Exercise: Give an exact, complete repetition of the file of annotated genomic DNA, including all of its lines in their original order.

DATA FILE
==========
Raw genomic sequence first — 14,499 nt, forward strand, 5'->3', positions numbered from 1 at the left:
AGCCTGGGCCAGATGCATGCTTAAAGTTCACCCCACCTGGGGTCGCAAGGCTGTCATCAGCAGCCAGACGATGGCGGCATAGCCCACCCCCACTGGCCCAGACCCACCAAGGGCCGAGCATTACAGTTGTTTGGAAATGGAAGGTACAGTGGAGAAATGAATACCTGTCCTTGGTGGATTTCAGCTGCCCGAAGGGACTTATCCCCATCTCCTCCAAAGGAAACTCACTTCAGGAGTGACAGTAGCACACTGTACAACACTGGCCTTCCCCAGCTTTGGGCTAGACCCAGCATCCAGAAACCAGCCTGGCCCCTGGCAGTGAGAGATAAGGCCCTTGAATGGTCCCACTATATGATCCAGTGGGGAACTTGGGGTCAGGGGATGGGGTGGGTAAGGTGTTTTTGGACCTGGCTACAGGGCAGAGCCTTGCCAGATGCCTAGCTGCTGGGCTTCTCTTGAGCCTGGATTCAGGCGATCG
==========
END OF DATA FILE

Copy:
Raw genomic sequence first — 14,499 nt, forward strand, 5'->3', positions numbered from 1 at the left:
AGCCTGGGCCAGATGCATGCTTAAAGTTCACCCCACCTGGGGTCGCAAGGCTGTCATCAGCAGCCAGACGATGGCGGCATAGCCCACCCCCACTGGCCCAGACCCACCAAGGGCCGAGCATTACAGTTGTTTGGAAATGGAAGGTACAGTGGAGAAATGAATACCTGTCCTTGGTGGATTTCAGCTGCCCGAAGGGACTTATCCCCATCTCCTCCAAAGGAAACTCACTTCAGGAGTGACAGTAGCACACTGTACAACACTGGCCTTCCCCAGCTTTGGGCTAGACCCAGCATCCAGAAACCAGCCTGGCCCCTGGCAGTGAGAGATAAGGCCCTTGAATGGTCCCACTATATGATCCAGTGGGGAACTTGGGGTCAGGGGATGGGGTGGGTAAGGTGTTTTTGGACCTGGCTACAGGGCAGAGCCTTGCCAGATGCCTAGCTGCTGGGCTTCTCTTGAGCCTGGATTCAGGCGATCG